The Kasper Collusion’s music fluctuates between being whole and being fragmentary.
At times, these highly peculiar fragments come together in a way that gives the listener a hint of what could have once been the most beautiful songs. Those who let themselves become immersed in this music must admit that this is – at the very least – not jazz, nor is it something else that they can put their finger on. Anyone who understands what it means to be tired of listening to songs being “songs”– but who still can’t live without them – will grasp what the Kasper Collusion is all about.
The lyrics seem to somehow contradict the musical aesthetics. The listener never knows who is speaking; is it a songwriter who expresses his state of mind? This wouldn’t answer to the musically cultivated song skepticism very well. If we take our cue from the title song, it seems like someone is oscillating between his (political) rage and the loss of this very affect – not to mention anger towards those who do not even stagger. Humor is in play as well, albeit not so easily detectibly. Essentially the only love song on the album sets a good example of this, sarcastically portraying two former US State Department spokeswomen.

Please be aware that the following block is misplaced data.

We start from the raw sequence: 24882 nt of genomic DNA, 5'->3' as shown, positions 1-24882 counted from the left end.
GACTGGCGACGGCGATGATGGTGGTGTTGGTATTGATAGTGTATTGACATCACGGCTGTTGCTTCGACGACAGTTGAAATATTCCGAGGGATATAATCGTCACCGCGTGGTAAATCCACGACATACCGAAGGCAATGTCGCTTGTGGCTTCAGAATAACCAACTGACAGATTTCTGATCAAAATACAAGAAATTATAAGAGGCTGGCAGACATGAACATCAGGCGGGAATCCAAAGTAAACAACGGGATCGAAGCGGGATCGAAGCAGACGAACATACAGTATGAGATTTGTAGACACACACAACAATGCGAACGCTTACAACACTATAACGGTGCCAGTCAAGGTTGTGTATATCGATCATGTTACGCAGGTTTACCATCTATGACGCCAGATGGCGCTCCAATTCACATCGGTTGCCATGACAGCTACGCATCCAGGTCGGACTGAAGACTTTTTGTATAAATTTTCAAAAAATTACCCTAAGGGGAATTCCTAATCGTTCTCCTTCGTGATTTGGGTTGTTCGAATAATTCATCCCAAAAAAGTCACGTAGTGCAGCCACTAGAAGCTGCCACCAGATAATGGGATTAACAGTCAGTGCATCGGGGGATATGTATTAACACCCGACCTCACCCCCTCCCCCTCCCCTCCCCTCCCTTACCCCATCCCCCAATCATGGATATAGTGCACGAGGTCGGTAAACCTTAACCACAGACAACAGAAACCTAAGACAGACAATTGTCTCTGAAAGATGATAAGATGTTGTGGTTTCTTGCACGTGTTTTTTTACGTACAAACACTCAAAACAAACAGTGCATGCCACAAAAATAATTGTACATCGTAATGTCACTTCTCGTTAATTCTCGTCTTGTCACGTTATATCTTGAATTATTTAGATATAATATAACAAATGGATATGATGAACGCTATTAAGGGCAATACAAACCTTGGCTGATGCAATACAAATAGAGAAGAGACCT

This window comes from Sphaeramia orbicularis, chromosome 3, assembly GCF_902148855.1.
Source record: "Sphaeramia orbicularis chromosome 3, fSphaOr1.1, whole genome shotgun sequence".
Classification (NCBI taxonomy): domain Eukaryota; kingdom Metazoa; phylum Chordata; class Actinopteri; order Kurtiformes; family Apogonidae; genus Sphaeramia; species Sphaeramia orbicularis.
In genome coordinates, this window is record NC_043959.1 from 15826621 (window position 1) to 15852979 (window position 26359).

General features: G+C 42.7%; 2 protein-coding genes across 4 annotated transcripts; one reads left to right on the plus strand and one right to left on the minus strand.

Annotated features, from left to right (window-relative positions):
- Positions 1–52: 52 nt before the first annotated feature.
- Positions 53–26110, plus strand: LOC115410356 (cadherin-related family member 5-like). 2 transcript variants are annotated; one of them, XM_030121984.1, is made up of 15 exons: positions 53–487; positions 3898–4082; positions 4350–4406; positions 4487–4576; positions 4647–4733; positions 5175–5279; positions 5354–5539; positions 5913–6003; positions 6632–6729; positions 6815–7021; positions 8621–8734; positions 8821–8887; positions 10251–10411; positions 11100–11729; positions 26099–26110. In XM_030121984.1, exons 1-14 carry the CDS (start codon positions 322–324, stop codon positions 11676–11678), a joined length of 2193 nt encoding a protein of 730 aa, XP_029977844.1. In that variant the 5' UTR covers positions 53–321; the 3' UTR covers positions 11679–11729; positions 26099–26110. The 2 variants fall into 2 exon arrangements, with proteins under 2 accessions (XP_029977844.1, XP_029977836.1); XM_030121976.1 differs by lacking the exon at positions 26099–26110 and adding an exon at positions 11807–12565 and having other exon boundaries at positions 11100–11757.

The three agents of the Collusion come from quite diverse backgrounds. After several musical metamorphoses, Achim Tang (double bass) is currently known as an improvisor. Central to his work are the questioning of the concept of art from a socio-cultural stance as well as the critique of the reduction of musicians to their roles as instrumentalists. Kurt Fuhrmann (drums) is interested in the exploration of intermediate zones that harbor the intensity and depth of evolving forms and open up spaces for surprising musical textures and colors, formal experiments, and improvisation. He collaborates (no collusion!) with classical musicians, contemporary composers, free improvisors; plays together with Flamenco soloists and indie bands; and produces electronic music. Since his first album, The Free-Wheeling, which was followed by five others (i.e. Man With a Dog, Did the Devil not Corrupt You?), songwriter Franz Kasper (vocals, guitar) has been regarded as the erratic figure of German indie rock, and he “remains one of the most peculiar, most undiscovered singers” (Rolling Stone).